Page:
Overall progress with infrastructure development in Indonesia continues to be lacklustre in 2013, prompting us to once again revise down the sector's short-term growth outlook (which in turn affected construction activity). Real growth for Indonesia's infrastructure sector is forecast to reach 6.1% in 2013 (previously 7.1%) and 5.9% in 2014 (previously 6.7%).
|Indonesia Infrastructure Real Growth, Old And New Forecasts, % chg y-o-y|
Although we have seen a number of large-scale infrastructure projects move forward since the start of 2013 - namely the US$4bn Kalibaru port project in Northern Jakarta and Jakarta's first mass rapid transit and monorail projects - we have also seen a number of large-scale projects fail to advance. The U$4bn Central Java coal-fired power plant, the largest public-private partnership (PPP) project awarded by Indonesia thus far, has yet to start construction works, despite being awarded as far back as October 2011. About 15% of the land needed for the project has not been acquired yet, preventing the projects from reaching financial closure. In addition, several toll roads, scheduled to start construction works in 2013, have not completed land acquisition and permit clearances.
A key example is the six PPP toll road projects in Jakarta. These projects were awarded in September 2012, but the Jakarta provincial government, led by governer Joko Widodo (commonly referred to as Jokowi), has yet to issue an environmental permit for the projects. Jakarta had stated in July 2013 that discussion on the toll road projects will only be conducted after the city's urban railway projects have started construction works. Given that there is a possibility for Jokowi to contest for the presidential elections in 2014, further delays to the toll road projects are likely if there is a change in Jakarta's political environment.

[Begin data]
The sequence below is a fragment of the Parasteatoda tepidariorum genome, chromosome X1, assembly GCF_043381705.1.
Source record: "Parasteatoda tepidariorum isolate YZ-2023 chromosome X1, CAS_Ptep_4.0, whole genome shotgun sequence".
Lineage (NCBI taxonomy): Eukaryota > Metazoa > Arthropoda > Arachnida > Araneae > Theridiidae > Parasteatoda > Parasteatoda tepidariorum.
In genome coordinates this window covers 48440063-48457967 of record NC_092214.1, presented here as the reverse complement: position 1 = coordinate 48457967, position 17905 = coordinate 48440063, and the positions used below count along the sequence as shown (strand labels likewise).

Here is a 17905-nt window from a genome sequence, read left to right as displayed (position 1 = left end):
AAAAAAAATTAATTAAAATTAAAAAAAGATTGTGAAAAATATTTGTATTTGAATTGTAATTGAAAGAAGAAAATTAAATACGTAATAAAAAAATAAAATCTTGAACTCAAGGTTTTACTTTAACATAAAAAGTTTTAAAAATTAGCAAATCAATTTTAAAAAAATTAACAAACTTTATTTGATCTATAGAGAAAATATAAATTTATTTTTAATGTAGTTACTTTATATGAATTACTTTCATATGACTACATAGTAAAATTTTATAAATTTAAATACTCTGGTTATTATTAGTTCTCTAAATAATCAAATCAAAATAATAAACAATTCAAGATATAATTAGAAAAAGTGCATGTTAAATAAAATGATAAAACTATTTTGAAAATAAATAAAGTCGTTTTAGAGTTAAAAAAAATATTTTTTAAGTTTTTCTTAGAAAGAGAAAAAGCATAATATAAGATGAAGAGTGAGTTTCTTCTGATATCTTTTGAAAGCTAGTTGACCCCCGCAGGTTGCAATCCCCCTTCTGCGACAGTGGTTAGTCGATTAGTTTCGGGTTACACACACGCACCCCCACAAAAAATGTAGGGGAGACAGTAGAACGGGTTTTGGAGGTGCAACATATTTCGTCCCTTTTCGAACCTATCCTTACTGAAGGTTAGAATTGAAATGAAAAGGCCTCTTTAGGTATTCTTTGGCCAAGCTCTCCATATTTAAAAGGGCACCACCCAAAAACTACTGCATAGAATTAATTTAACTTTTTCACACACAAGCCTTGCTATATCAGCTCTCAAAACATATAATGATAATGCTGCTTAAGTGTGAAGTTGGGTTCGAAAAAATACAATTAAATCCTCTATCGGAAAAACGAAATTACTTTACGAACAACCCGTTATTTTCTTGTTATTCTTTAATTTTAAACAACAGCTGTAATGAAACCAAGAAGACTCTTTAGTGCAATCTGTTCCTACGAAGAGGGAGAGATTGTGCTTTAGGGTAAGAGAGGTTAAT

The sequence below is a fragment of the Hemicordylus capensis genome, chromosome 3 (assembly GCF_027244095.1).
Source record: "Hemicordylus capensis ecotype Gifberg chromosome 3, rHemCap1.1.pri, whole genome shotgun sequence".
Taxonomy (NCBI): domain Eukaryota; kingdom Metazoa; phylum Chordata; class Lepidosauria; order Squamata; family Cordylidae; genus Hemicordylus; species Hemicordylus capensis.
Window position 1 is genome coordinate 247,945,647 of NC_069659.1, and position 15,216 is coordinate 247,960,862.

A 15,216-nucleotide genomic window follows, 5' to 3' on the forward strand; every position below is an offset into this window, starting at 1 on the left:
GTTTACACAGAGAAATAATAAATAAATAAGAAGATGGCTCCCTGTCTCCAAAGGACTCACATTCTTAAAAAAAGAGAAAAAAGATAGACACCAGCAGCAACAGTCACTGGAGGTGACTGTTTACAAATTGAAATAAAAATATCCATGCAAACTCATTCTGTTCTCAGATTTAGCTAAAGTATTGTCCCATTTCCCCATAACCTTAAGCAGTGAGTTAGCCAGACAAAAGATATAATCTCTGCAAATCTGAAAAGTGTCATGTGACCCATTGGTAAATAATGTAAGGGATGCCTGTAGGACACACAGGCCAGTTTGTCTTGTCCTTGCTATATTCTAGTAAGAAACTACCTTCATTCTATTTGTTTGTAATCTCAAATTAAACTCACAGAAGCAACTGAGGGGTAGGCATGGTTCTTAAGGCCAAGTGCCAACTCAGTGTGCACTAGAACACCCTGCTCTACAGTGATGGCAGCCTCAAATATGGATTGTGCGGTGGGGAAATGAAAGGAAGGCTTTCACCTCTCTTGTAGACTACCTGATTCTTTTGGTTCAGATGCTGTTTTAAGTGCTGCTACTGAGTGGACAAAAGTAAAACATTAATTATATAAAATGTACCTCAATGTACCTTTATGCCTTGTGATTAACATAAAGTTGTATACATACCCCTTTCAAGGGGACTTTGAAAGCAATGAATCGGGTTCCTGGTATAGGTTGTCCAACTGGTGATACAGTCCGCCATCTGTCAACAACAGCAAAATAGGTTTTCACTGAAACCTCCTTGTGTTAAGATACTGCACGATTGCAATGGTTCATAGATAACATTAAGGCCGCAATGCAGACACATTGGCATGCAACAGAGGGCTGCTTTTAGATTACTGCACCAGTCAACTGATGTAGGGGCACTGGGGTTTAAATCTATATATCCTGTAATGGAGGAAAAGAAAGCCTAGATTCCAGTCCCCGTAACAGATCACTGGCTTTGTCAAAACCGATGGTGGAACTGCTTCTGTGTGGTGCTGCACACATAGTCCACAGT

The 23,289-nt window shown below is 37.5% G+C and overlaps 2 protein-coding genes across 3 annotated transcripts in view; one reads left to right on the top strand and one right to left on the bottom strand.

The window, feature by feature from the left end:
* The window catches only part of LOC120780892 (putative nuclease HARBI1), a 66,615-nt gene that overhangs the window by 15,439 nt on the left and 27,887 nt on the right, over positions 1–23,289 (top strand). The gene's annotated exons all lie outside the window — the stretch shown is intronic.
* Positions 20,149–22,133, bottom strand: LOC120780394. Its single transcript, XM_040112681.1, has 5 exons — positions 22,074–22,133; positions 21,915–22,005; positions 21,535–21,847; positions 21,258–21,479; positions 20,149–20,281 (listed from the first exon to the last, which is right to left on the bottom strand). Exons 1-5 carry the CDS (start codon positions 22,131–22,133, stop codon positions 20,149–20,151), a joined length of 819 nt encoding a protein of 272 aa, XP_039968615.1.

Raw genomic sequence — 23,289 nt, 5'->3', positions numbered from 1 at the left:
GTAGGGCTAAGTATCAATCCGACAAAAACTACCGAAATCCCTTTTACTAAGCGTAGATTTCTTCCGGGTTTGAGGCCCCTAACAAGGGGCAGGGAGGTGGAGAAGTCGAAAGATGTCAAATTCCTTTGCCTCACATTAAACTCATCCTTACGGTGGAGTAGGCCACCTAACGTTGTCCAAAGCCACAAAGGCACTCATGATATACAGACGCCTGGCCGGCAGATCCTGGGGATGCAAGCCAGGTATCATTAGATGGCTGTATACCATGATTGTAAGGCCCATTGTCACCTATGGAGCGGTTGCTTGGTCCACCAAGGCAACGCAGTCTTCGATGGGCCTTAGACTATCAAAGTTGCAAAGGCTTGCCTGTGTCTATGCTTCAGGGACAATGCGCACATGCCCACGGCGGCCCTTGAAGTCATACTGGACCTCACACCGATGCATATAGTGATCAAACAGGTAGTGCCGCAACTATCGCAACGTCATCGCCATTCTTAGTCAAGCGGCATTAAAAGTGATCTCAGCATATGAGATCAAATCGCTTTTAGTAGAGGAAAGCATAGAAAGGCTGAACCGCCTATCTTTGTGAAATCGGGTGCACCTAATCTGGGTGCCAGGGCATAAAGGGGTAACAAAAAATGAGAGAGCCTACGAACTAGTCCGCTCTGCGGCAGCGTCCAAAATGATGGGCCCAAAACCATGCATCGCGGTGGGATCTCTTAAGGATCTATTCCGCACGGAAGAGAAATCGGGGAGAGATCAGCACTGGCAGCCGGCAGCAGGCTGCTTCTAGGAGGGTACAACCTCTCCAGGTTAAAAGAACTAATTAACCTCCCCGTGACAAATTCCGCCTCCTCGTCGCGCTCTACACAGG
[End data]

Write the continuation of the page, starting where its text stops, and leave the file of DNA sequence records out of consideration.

Another indicator of the country's progress with infrastructure is its PPP programme. Out of the 70 PPP projects listed in its PPP Report in March 2013, only nine were awarded at the time of writing, with just one project - the Nusa Dua-Ngurah Rai-Benoa toll road project in Bali - completing construction works.
Business Environment The Threat
We believe the primary reason for this lackluster performance in infrastructure development is the failure to resolve outstanding business environment issues. Even though the government is hiking electricity prices (making it more financially viable to operate power plants) and had launched a new land acquisition bill in August 2012 (which took effect in early 2013), several other regulatory reforms are still needed to reduce red tape in Indonesia. The country needs to boost its institutional capacity to carry out the level of detail desired by the private sector during the pre-construction stage (e.g. feasibility studies, documentation, and public consultation). Indonesia also needs to resolve several regulatory bottlenecks that continue to delay infrastructure projects in Indonesia. They include: